King Richard


Some films surprise me. This was one of them. I knew this was not Shakespeare’e Richard, but rather a sports film.  Really, I thought. Have I not seen enough sports movies? It is like action movies. x


But this film—to my surprise—was different. It had some of the same elements of typical sports movies, but still it was different. I thought I would hate the father of Venus and Serena Williams. Wasn’t he the unreasonable parent who had driven his children to compete for fame, glory, and wealth?  How could I like that guy?

King Richard (Will Smith) is the father who devotes his life to his 5 daughters, 2 of whom have extraordinary talent to play tennis.  The others seem destined for more traditional success as doctors and lawyers.

Even though this movie had some of those elements it was more than that. It asked some interesting questions. How much freedom should young parents give to their young children? How much is it reasonable to expect of their children. How much can parents do for the good of their children?


The story tells the story of a father who has extensive plans for his young African American daughters who seem to have a lot of talent to play tennis. This is often a dangerous and foolish presumption. From a very young age, he wants and expects his daughters to become professional tennis players. In fact he expects them to become the best tennis players in the world. He starts off coaching them until he realizes he need professional coaches, but he can’t help interfering. He also thinks he knows what’s best for his girls. Which fathers don’t believe that?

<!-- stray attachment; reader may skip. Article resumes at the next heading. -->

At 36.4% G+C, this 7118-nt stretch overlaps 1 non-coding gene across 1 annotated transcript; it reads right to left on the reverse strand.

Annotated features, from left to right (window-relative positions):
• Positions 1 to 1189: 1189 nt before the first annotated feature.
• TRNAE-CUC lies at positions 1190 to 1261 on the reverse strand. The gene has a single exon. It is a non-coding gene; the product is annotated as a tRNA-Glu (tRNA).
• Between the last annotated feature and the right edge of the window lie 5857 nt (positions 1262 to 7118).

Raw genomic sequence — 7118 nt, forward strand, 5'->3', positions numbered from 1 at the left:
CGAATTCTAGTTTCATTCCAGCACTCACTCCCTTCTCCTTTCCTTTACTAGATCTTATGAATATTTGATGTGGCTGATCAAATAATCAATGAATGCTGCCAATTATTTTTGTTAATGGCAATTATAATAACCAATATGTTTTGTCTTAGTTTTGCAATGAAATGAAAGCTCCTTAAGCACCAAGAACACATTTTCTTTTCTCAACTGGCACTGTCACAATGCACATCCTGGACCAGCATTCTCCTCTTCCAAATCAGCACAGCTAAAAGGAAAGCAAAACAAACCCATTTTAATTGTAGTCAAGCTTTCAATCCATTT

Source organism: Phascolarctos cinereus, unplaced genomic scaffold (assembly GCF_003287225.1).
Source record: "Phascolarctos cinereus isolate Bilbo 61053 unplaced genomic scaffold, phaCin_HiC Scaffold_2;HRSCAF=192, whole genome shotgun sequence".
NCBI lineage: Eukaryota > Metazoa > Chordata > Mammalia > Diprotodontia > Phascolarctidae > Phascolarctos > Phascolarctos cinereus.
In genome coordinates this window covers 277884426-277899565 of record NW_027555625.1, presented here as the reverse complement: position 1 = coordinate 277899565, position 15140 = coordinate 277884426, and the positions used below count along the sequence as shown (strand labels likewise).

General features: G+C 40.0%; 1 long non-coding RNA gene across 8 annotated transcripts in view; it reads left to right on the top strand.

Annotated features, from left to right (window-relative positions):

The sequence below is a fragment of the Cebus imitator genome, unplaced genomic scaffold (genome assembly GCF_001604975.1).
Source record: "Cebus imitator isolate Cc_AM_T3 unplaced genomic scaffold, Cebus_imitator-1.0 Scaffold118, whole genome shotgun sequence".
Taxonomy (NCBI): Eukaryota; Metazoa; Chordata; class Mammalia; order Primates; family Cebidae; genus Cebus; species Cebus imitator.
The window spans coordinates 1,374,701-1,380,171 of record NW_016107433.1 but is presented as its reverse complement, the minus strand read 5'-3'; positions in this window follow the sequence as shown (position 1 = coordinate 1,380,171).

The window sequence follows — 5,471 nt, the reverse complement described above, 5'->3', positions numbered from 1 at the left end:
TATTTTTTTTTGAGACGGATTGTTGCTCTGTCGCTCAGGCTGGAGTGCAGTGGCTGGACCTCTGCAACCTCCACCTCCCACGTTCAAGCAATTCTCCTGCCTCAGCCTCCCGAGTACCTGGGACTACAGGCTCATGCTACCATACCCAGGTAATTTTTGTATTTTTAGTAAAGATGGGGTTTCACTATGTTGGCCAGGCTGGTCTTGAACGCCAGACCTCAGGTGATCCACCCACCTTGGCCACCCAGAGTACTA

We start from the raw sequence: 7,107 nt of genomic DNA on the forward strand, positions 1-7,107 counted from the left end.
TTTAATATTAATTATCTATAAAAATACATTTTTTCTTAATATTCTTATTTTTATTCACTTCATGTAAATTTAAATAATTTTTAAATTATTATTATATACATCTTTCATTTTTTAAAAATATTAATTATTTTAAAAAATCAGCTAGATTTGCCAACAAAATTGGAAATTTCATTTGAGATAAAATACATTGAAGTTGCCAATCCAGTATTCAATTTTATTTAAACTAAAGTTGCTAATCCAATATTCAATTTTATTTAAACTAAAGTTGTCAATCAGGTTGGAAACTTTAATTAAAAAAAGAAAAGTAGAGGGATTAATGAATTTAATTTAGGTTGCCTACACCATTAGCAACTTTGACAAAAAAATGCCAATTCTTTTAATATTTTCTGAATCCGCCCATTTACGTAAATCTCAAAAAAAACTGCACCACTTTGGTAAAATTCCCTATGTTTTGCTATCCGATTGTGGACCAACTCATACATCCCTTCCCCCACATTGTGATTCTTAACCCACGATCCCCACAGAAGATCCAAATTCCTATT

One of the issues is faith.  Not so much children having faith in their parents, but parents having faith in their children. King Richard seemed to have near absolute faith in his daughters, yet at times, when they are young, he does not have enough faith.  Then he  expected his 14 year-old daughter to make momentous decisions for herself.  Does that make sense?

From a young age King Richard had incredible well developed plans for his children. He wrote a book of his plans. He planned their lives. I have never thought that was a good thing for parents to do. If the parent makes plans how can he or she trust his kids?

In this film the father was not solely stuck on sports success. He wanted more for his daughters.  As he said to a coach of his young star, “The main reason we’re not rushing, is that without an education no matter how good you are, by the time you’re 18 you’re gone no matter how good you are and you’re gonna have 50 more years to live like a fool.” Richard is a complex man. He is not like other tennis parents who he says “should all be shot.”

How much is big money worth?  How does it compare to “patience, family, and education?” How important is humility in the face of success? What if the success is huge?  What is the effect of failure?

The film explores many important questions and it does that well with an interesting story.  This film is worth seeing. Even if you don’t like sports films.

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